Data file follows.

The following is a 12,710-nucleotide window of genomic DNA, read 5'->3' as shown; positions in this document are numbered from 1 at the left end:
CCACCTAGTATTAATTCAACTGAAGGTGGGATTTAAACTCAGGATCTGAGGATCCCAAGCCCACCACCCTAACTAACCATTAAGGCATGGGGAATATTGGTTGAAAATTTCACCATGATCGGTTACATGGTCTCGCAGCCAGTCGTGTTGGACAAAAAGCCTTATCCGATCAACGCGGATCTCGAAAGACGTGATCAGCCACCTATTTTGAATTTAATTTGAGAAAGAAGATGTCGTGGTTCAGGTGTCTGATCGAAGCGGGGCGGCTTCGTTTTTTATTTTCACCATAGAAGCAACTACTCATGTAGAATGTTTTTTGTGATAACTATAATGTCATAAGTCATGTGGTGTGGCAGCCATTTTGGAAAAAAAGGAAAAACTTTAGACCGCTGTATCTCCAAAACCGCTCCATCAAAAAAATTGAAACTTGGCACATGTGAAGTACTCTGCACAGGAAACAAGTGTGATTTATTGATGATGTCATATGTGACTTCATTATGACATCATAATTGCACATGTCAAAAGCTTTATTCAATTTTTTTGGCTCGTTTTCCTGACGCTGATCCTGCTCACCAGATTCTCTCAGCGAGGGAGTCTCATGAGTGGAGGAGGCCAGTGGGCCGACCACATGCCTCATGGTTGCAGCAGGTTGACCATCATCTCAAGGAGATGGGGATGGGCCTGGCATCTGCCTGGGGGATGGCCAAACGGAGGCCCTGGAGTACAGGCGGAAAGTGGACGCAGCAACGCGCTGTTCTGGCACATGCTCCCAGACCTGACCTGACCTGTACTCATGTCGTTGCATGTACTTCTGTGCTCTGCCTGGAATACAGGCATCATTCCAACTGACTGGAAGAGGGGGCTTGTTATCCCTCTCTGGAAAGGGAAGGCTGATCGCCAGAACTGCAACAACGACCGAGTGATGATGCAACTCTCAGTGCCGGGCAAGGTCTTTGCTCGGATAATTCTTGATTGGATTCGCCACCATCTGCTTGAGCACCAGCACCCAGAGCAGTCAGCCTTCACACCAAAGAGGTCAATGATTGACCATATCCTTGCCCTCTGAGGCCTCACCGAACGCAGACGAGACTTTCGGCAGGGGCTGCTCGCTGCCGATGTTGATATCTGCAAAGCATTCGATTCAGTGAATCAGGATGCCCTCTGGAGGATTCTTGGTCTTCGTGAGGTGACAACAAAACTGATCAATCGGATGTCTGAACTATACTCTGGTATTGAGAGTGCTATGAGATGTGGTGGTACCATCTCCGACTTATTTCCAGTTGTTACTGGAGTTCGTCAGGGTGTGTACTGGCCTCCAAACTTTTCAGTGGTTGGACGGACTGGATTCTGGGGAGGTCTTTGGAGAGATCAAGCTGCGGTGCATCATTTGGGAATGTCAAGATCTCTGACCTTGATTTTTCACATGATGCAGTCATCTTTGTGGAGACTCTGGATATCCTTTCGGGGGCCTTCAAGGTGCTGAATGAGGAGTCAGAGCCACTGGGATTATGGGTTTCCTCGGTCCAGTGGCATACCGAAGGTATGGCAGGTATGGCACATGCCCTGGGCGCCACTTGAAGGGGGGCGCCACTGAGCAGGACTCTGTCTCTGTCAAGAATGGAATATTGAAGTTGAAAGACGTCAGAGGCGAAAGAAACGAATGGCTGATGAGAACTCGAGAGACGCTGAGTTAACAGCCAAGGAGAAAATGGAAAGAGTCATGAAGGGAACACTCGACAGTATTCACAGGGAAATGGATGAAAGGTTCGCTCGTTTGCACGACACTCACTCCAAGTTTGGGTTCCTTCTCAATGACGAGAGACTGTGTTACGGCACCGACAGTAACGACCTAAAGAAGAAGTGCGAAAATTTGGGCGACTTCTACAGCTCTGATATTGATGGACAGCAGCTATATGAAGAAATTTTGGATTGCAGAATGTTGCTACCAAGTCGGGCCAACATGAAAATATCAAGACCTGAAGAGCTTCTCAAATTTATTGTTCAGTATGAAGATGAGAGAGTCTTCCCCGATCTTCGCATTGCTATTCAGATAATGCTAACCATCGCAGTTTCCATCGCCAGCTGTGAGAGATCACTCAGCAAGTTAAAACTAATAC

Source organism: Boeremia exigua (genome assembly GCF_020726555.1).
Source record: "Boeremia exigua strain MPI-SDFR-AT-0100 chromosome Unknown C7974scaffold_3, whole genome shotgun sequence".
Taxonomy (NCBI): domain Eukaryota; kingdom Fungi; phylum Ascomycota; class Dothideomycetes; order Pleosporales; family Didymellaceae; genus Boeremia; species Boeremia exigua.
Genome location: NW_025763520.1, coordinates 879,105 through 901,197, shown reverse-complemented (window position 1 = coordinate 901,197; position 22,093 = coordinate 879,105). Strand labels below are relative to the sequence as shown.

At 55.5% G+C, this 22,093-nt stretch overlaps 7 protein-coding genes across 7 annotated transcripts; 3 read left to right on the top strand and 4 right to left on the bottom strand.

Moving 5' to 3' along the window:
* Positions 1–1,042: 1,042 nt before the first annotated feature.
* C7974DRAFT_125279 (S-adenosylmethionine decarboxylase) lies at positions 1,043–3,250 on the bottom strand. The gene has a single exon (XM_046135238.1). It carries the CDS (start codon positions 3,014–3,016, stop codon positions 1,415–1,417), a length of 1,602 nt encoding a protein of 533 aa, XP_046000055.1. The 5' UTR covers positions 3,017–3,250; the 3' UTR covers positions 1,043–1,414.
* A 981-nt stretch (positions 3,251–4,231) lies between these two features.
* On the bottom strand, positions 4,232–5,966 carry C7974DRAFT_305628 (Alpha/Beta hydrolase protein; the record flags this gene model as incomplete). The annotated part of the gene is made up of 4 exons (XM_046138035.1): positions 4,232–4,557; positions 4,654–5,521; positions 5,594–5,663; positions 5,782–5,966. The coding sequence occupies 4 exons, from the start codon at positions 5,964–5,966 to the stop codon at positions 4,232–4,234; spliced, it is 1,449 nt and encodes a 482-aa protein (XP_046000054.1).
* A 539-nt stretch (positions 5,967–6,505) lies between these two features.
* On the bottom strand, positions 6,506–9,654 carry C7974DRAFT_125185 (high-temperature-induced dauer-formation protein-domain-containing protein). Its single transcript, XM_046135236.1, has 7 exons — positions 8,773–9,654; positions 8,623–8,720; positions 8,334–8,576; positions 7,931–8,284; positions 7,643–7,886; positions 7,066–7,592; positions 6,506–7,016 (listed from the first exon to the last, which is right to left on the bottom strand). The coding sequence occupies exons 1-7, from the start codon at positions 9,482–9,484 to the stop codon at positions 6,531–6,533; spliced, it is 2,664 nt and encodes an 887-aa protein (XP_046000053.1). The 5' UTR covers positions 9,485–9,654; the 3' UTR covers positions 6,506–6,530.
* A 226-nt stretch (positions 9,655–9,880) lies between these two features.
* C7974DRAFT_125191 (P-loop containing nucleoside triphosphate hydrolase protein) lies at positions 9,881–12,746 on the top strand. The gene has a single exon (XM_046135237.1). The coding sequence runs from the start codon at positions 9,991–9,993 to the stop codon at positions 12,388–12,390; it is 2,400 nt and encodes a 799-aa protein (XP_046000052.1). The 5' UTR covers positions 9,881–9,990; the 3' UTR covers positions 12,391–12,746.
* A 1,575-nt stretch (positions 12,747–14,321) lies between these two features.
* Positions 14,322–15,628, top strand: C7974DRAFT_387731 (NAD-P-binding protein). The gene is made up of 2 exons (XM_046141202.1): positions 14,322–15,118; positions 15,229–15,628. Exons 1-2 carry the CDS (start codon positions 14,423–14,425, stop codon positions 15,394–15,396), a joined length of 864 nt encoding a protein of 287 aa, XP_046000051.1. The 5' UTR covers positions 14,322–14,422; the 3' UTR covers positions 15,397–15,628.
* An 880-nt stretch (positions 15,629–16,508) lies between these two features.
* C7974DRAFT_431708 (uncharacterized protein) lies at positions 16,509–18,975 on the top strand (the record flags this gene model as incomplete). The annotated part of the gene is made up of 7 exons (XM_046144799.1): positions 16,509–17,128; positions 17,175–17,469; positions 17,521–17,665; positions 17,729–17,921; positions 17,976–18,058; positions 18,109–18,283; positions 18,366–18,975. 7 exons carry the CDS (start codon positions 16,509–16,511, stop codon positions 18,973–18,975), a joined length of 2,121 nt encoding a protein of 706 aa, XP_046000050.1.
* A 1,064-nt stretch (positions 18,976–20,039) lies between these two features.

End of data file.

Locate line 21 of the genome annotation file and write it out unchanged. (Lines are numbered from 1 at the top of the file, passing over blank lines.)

* A 1,064-nt stretch (positions 18,976–20,039) lies between these two features.